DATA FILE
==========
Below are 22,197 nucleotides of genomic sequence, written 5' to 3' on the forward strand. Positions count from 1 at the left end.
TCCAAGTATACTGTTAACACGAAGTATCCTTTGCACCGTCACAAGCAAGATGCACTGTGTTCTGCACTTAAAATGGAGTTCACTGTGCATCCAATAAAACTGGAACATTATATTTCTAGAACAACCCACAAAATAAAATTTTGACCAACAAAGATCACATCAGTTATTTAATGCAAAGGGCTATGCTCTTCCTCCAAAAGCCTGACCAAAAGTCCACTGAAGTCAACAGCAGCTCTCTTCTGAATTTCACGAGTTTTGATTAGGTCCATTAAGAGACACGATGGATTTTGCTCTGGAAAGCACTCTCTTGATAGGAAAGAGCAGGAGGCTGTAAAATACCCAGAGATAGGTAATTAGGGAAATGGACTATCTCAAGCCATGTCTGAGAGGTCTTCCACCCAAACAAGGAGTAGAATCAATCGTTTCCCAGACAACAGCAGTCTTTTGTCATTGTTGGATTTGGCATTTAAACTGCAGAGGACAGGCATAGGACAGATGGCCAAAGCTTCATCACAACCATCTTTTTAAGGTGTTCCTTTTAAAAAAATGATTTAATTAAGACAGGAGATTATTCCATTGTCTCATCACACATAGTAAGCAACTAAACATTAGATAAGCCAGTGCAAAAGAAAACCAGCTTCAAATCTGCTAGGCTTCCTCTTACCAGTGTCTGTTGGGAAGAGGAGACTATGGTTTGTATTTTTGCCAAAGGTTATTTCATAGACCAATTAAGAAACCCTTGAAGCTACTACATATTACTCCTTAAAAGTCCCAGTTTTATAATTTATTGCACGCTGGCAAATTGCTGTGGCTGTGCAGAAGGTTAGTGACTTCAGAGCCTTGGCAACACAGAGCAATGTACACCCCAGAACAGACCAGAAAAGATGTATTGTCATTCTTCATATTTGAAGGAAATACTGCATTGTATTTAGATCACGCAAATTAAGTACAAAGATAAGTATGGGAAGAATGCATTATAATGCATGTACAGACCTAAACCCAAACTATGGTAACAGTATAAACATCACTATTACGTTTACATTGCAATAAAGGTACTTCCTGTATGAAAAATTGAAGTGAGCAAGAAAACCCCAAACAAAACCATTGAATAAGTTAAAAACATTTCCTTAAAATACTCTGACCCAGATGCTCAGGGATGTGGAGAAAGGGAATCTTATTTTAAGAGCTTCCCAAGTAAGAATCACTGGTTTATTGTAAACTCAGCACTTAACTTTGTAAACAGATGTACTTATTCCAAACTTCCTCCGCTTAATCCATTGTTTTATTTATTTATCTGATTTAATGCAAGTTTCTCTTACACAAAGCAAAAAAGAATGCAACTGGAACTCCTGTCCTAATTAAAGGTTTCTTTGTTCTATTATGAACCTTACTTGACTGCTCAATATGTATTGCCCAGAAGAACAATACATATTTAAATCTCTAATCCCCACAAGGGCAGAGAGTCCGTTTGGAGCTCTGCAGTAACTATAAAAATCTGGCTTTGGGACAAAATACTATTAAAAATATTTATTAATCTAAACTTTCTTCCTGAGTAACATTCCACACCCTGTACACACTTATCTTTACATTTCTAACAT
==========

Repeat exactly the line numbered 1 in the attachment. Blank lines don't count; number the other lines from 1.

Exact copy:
Below are 22,197 nucleotides of genomic sequence, written 5' to 3' on the forward strand. Positions count from 1 at the left end.